Before his deployment to China, Larson served as a single-engine flight instructor for the USAAF, including training members of the Women Auxiliary Service Program (WASPs). With termination of the flight-training program, he was assigned to a B-24 training program and then transferred to the China-Burma-India Theater of War as a copilot/pilot of transport aircraft.
In a singularly unique twist of fate, Larson copiloted the plane delivering Chinese generals to the signing of the agreement of surrender with the Japanese at the end of WWII.
At the conclusion of World War II, Larson worked for several years in Alaska on tow boats transporting salmon from the fishing banks to canneries spread throughout Southeast Alaska. He returned to college in 1954, obtaining a Bachelor's and Master's Degree, which lead him to a teaching career of 30 years.
Photo by Patricia D. Richards. Copyright © 2014.
Ed Larson currently resides in Santa Cruz, California. He is an articulate and lively storyteller. In addition to his passion for all things flying, he is an accomplished artist and loves sailing. He has one daughter, two granddaughters, and five great-grandchildren.
“I have enjoyed the pleasure of living during a time when the world has experienced vast and remarkable changes. This accounting is interwoven with many of those events. I hope, too, my story will serve to disclose what I regard as a wonderful and bizarre personal obsession. This malady invaded my mind at the first blush of reason and remains a compelling preoccupation well into the ninth decade of my existence. In truth, I have suffered a lifetime of manic devotion to airplanes and all things flying.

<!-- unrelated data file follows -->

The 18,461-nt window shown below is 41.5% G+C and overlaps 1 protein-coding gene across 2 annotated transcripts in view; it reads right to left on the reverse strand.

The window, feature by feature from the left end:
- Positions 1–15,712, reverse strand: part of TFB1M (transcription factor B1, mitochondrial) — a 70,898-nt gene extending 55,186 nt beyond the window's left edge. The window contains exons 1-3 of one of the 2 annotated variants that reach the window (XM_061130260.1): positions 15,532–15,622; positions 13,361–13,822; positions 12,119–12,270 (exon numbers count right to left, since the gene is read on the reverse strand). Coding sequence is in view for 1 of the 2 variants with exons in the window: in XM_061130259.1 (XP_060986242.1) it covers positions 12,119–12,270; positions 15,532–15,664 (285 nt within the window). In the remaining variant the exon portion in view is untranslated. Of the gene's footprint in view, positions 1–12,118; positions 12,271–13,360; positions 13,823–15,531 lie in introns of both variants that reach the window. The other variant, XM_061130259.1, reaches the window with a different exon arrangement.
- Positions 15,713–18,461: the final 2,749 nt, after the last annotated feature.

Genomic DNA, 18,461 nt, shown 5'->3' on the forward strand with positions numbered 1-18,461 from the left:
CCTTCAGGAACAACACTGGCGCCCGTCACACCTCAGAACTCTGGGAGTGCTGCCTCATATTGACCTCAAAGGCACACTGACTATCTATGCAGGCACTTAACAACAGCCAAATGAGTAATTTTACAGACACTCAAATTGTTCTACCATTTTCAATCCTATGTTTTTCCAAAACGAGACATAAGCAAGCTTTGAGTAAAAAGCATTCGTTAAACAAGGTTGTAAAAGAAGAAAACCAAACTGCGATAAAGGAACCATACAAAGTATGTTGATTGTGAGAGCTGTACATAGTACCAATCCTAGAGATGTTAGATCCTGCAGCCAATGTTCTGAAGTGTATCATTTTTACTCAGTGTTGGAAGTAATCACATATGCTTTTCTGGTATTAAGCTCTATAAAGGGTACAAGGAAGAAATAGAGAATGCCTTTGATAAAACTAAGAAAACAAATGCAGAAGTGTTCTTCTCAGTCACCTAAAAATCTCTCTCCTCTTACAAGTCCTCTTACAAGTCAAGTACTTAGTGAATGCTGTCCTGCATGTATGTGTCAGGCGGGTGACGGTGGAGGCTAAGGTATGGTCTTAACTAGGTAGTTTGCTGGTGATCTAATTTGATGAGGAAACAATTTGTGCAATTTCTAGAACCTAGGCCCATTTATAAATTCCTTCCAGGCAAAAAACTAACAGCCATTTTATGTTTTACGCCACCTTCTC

I am deeply grateful for this malady and now feel compelled to knit together the story of my confessed fixation and its rather remarkable effect on a life I regard as having been truly well lived. Scarcely twenty-one years before my birth, the Wright Brothers accomplished the miracle of powered flight on the windy dunes of Kitty Hawk, North Carolina. In a miracle of progress, I have watched as another powered flight carried men to the moon. Between these two bookends of time, the pursuit of higher and faster has fired the imagination of entire generations, and mine in particular. This story will set forth the trivia of those wonderful days and years during which I spent more time looking up at the sky rather than down at my feet and where I was going.”